Varicose Veins-Ligation and Stripping
Vein ligation and stripping is a minor surgery. It is used to remove a damaged vein and prevent complications of vein damage. If several valves in a vein and the vein itself are heavily damaged, the vein (or the diseased part of the vein) is removed (stripped). An incision is made below the vein, a flexible instrument is threaded up the vein to the first incision, and the vein is grasped and removed.
During this surgery, one or more incisions are made over the damaged veins, and the vein is tied off (ligated). If the ligation cuts off a faulty valve and the vein and valves below the faulty valve are healthy, the vein may be left in place to continue circulating blood through other veins that still have valves that work well.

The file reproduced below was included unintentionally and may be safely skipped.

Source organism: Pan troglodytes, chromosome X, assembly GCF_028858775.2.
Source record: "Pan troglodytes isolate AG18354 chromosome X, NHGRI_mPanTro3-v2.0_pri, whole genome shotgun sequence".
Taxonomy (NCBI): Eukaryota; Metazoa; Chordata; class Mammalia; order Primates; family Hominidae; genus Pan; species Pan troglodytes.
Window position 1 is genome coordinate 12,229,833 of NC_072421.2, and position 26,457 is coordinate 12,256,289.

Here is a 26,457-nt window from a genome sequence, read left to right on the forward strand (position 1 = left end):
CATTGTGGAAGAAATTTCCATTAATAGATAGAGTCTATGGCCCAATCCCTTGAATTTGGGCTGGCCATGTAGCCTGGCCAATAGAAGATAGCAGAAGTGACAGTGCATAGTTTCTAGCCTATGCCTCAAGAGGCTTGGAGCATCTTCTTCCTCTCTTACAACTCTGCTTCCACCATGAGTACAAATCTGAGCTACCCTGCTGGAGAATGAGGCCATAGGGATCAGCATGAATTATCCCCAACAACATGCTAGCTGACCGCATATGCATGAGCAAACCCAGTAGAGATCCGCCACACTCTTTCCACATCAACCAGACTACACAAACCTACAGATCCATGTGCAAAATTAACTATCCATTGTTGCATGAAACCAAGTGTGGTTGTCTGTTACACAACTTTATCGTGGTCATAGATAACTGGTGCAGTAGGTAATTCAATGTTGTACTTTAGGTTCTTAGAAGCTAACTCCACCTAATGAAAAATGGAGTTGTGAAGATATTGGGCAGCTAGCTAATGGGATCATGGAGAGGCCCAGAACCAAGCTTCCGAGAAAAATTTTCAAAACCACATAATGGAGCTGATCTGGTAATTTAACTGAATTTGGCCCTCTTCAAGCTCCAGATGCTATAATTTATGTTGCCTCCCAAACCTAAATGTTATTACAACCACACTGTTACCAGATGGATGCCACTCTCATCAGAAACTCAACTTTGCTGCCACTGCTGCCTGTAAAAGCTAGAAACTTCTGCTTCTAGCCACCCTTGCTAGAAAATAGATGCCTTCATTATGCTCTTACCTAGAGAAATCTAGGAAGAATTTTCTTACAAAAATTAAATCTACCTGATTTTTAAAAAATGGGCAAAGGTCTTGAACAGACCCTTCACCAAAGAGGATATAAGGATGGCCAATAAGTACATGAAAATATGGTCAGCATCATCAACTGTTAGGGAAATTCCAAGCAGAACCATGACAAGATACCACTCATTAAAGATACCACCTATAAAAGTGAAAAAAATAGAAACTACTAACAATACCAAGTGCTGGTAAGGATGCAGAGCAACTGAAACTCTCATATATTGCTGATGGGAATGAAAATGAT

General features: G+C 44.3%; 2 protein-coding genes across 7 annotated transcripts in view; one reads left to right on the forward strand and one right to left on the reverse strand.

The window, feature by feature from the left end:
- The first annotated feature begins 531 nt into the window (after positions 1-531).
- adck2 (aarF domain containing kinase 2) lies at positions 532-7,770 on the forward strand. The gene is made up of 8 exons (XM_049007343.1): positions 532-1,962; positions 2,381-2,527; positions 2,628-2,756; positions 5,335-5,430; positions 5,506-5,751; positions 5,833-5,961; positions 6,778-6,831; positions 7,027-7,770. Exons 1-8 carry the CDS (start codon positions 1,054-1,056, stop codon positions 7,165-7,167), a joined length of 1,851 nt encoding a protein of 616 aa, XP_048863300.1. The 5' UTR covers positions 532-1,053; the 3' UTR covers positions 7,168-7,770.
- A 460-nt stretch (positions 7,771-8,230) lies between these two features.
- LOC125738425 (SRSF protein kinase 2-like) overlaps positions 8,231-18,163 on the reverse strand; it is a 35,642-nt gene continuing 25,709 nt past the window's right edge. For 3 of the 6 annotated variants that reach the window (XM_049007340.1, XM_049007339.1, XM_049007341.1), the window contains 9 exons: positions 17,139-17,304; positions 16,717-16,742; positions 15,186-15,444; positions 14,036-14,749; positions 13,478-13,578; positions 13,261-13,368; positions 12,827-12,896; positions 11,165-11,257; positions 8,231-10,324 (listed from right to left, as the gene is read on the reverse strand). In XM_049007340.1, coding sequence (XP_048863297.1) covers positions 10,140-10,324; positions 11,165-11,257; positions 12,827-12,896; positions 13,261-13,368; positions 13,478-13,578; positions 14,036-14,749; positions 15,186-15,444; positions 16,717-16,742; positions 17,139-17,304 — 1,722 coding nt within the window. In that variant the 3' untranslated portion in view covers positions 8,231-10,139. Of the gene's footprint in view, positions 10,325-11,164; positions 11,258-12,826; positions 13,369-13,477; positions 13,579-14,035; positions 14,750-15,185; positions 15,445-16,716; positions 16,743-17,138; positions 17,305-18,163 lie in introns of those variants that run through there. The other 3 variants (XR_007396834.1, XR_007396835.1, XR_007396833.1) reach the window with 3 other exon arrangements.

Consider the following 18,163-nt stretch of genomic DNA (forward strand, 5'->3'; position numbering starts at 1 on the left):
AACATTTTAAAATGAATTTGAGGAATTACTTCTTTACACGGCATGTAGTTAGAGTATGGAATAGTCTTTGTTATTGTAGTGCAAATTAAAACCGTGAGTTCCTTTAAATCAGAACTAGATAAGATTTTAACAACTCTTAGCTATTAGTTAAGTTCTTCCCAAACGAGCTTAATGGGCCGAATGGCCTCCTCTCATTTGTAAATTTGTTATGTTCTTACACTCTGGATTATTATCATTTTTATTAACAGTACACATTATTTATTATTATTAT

Temporal artery biopsy is the primary modality for establishing a diagnosis of giant cell (temporal) arteritis. Giant cell arteritis is a chronic vasculitis (inflammation o the blood vessels) affecting medium and large diameter arteries, predominantly in older individuals.
A thrombectomy is a surgical procedure used to remove a blood clot (thrombus) from a vessel. The thrombus obstructs blood flow and may cause tissue death and even loss of a limb if the circulation is not restored promptly.